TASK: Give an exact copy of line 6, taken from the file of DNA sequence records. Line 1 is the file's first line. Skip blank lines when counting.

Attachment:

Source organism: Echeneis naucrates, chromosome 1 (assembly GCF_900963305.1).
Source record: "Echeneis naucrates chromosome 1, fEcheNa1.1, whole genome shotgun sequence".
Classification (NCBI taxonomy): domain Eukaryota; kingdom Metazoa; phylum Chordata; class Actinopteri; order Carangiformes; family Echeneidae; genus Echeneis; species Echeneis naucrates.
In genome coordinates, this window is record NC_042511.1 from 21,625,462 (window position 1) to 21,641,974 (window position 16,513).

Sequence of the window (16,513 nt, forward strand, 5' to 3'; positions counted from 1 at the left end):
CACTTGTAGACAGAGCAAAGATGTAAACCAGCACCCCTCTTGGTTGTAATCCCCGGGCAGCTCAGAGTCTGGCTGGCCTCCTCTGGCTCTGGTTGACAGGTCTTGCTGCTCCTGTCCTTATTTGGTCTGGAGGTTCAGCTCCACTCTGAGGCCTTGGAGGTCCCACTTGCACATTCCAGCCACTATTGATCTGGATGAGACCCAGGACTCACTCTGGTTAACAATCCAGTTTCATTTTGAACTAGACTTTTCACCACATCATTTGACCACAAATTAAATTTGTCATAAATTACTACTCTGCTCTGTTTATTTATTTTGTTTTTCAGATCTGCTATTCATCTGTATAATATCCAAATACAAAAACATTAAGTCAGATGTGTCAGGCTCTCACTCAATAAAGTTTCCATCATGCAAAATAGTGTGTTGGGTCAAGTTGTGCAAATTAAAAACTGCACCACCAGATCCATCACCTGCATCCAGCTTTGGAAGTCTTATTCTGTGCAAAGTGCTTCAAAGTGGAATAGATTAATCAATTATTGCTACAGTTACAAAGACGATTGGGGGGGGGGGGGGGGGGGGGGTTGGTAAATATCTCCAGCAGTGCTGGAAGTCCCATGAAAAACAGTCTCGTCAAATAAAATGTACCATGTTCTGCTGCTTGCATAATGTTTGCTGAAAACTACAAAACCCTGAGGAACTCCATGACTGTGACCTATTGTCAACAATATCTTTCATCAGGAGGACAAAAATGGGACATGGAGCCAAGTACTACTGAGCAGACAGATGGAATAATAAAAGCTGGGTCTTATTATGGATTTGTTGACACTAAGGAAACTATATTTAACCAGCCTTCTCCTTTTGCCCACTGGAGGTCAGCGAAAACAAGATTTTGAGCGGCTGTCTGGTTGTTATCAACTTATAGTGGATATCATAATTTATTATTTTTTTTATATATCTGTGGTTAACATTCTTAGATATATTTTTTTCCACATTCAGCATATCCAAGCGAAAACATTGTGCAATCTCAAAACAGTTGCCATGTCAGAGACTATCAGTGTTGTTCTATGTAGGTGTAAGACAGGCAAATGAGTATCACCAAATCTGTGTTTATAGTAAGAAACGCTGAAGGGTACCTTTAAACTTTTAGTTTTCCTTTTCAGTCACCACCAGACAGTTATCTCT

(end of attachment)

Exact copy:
CACTTGTAGACAGAGCAAAGATGTAAACCAGCACCCCTCTTGGTTGTAATCCCCGGGCAGCTCAGAGTCTGGCTGGCCTCCTCTGGCTCTGGTTGACAGGTCTTGCTGCTCCTGTCCTTATTTGGTCTGGAGGTTCAGCTCCACTCTGAGGCCTTGGAGGTCCCACTTGCACATTCCAGCCACTATTGATCTGGATGAGACCCAGGACTCACTCTGGTTAACAATCCAGTTTCATTTTGAACTAGACTTTTCACCACATCATTTGACCACAAATTAAATTTGTCATAAATTACTACTCTGCTCTGTTTATTTATTTTGTTTTTCAGATCTGCTATTCATCTGTATAATATCCAAATACAAAAACATTAAGTCAGATGTGTCAGGCTCTCACTCAATAAAGTTTCCATCATGCAAAATAGTGTGTTGGGTCAAGTTGTGCAAATTAAAAACTGCACCACCAGATCCATCACCTGCATCCAGCTTTGGAAGTCTTATTCTGTGCAAAGTGCTTCAAAGTGGAATAGATTAATCAATTATTGCTACAGTTACAAAGACGATTGGGGGGGGGGGGGGGGGGGGGGTTGGTAAATATCTCCAGCAGTGCTGGAAGTCCCATGAAAAACAGTCTCGTCAAATAAAATGTACCATGTTCTGCTGCTTGCATAATGTTTGCTGAAAACTACAAAACCCTGAGGAACTCCATGACTGTGACCTATTGTCAACAATATCTTTCATCAGGAGGACAAAAATGGGACATGGAGCCAAGTACTACTGAGCAGACAGATGGAATAATAAAAGCTGGGTCTTATTATGGATTTGTTGACACTAAGGAAACTATATTTAACCAGCCTTCTCCTTTTGCCCACTGGAGGTCAGCGAAAACAAGATTTTGAGCGGCTGTCTGGTTGTTATCAACTTATAGTGGATATCATAATTTATTATTTTTTTTATATATCTGTGGTTAACATTCTTAGATATATTTTTTTCCACATTCAGCATATCCAAGCGAAAACATTGTGCAATCTCAAAACAGTTGCCATGTCAGAGACTATCAGTGTTGTTCTATGTAGGTGTAAGACAGGCAAATGAGTATCACCAAATCTGTGTTTATAGTAAGAAACGCTGAAGGGTACCTTTAAACTTTTAGTTTTCCTTTTCAGTCACCACCAGACAGTTATCTCT